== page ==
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Former officials deride Trump's 'mindless' 2-for-1 deregulation plan

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posted on Jan, 30 2017 @ 06:12 PM
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Joan Claybrook, head of the National Highway Traffic Safety Administration during the Carter administration, had an immediate reaction when informed Monday of President Trump’s executive order requiring that federal agencies scrap two existing regulations for every new one adopted.

She burst out laughing.

“That’s a completely illogical way of doing things,” Claybrook told me. “It’s going to harm the public. People are going to die if you start eliminating safety standards.”

Former officials deride Trump's 'mindless' 2-for-1 deregulation plan


[Trump supporter]

More fake news from the MSM. Trump's plan is mega-MAGA. Liberals know it, and they can't deal with the truth that's staring them in the face.

I'm so tired of their opinions. Is time for them to be shut down yet?

I'm starting to think the time has come for an executive order that officially tells the media to keep their mouths shut.

[/Trump supporter]

As entertaining as all of this is, let's not forget that people's lives are at stake. This is not reality TV.

The parts of this post within the "Trump supporter" brackets are satirical.
edit on 30-1-2017 by Profusion because: (no reason given)




posted on Jan, 30 2017 @ 06:25 PM
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I nominate this for the Most Bizarre Thread of the Week Award
.

Like a piece of surreal art.


edit on 30-1-2017 by IgnoranceIsntBlisss because: (no reason given)



posted on Jan, 30 2017 @ 06:28 PM
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Yeah, that is kind of laughable, I have to agree. If it actually is true that is. I would like to see the exact wording that says that. I won't believe this woman without evidence. Can anyone get an actual copy of the law as it is written for us to read?

This is here-say, not facts. It may be true, it may not. I highly doubt that Trump spoke to this woman in person. She is an ex....which means she may have got an interpretation from anyone, even a far left.



posted on Jan, 30 2017 @ 06:30 PM
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a reply to: Profusion

mega-maga? that is lame. obviously not a centipede.



posted on Jan, 30 2017 @ 06:31 PM
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a reply to: Profusion


news from the MSM. Trump's plan is mega-MAGA. Liberals know it, and they can't deal with the truth that's staring them in the face


I thought real liberals were for smaller government, less regulation....
Maybe that's liberals in other countries..

Anyhoo, from what I've heard over news etc, America has been massively over regulated, that businesses have pages upon pages of indecipherable legal jargon.
I'm almost sure they could find some unnecessary regulations to cut.



posted on Jan, 30 2017 @ 06:32 PM
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I think that they just don't understand. From your article:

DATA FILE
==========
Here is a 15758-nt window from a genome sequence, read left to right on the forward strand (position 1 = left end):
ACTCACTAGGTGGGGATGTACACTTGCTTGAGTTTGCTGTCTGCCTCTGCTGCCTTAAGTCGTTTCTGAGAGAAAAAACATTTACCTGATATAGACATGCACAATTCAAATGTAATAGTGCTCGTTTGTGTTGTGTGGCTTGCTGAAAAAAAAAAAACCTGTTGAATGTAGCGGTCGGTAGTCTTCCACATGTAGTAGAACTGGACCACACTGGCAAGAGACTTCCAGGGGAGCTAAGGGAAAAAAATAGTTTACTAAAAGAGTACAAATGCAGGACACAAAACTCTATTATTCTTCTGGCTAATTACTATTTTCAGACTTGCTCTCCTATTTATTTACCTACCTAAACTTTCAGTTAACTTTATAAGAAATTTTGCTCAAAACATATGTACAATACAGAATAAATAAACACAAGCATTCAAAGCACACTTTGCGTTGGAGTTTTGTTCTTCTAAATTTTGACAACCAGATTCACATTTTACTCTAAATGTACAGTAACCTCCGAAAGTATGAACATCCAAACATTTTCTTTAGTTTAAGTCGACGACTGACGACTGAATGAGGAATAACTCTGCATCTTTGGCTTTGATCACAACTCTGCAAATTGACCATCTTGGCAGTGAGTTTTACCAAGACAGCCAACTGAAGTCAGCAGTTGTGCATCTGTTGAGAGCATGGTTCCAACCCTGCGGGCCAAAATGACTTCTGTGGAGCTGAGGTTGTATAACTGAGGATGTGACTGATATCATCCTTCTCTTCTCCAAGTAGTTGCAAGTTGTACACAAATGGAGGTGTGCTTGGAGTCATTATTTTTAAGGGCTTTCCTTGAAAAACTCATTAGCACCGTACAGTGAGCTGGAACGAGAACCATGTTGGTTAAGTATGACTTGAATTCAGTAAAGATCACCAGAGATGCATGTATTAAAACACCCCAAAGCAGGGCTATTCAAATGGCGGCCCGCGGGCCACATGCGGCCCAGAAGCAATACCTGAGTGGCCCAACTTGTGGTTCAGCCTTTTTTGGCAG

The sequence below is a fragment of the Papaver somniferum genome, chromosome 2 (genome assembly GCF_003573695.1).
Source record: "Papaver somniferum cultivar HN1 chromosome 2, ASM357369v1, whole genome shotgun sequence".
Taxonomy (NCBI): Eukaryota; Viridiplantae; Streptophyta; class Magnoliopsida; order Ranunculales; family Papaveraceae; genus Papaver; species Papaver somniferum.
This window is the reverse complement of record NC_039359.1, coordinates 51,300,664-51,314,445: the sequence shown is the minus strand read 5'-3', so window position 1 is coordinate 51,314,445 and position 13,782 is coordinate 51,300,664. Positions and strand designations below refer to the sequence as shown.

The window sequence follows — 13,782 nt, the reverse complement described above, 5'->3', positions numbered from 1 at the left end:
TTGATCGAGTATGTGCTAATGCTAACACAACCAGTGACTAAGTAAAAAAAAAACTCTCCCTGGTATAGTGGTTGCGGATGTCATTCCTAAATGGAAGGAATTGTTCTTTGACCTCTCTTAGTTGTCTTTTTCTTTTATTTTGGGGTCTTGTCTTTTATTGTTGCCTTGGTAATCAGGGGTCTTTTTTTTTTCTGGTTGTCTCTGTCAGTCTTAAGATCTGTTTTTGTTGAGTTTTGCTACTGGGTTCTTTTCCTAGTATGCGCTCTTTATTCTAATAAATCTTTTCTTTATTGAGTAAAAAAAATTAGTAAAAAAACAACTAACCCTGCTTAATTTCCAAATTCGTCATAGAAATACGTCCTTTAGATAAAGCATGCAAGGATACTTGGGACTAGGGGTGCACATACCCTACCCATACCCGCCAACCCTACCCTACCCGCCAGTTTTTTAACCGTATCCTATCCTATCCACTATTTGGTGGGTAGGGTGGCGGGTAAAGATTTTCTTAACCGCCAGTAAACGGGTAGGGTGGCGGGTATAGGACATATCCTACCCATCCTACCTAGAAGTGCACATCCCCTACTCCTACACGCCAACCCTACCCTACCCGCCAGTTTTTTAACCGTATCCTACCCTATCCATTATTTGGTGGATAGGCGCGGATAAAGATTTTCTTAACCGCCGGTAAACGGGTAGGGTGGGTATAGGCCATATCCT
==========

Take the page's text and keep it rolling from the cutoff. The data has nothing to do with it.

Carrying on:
To scrap a regulation, a federal department or agency needs to notify the public, businesses, unions and others of its intentions, explain the rationale for the move, receive comments, and undergo the horse trading that typically surrounds decisions with potentially far-reaching ramifications. This can take years.


Emphasis mine.

Maybe that is the point, in order for them to add more regulations its going to take years for them to remove old ones. NO new stupid regs!





It's time to deregulate.


Although most notable regulations deal with complex financial transactions and environmental standards, there are plenty that are obscure, inane, and absurd.

Here are some examples:

The Animal and Plant Health Inspection Service sets standards for “swimming-with-dolphins programs” which dictate: “[T]he ratio of human participants to cetaceans shall not exceed 3:1.”

The Consumer Product Safety Commission (CPSC) bans certain kinds of “dive sticks” under the Federal Hazardous Material Act. Noting: “if a child jumps onto a dive stick in shallow water he or she may suffer severe injuries.”

If your alternative to dive sticks is lawn darts, you’re out of luck. The CPSC has banned those as well.



edit on 30-1-2017 by FauxMulder because: (no reason given)



posted on Jan, 30 2017 @ 06:34 PM
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a reply to: rickymouse




Can anyone get an actual copy of the law as it is written for us to read?

The president cannot make laws.
But here is the EO.

Toward that end, it is important that for every one new regulation issued, at least two prior regulations be identified for elimination, and that the cost of planned regulations be prudently managed and controlled through a budgeting process.

www.whitehouse.gov...

So, regulations about existing technology have to go away when regulations for new technology are written? Does this mean that self-driving cars will be unregulated, or that safety regulations for manual cars will go away? Or can any two random regulations be selected? One agency can target another agency?

edit on 1/30/2017 by Phage because: (no reason given)



posted on Jan, 30 2017 @ 07:00 PM
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a reply to: Phage

There are regulations that say exactly what size screw you use in assembling things. There are all sorts of tiny regulations they can drop to put an important one in. Simplification of the governments regulations doesn't mean there still can't be regulations that are imposed by trade organizations.

The emission standards on cars here are a joke, they go by the concentration of carbon in the exhaust, not overall carbon released by the vehicles. So a little foreign car getting a hundred miles per gallon can't pass emissions yet a car here getting twenty five miles per gallon can. If you cut the fuel consumption down to a fourth, there are less emmissions but a higher concentration in the little tiny bit of exhaust that is emitted.

I hope Trump fixes that, those European cars got a lot of pep and get way better gas mileage, but we have regulations that we can't let our cars be like that. We used to pump air into the exhaust back in the seventies on American cars.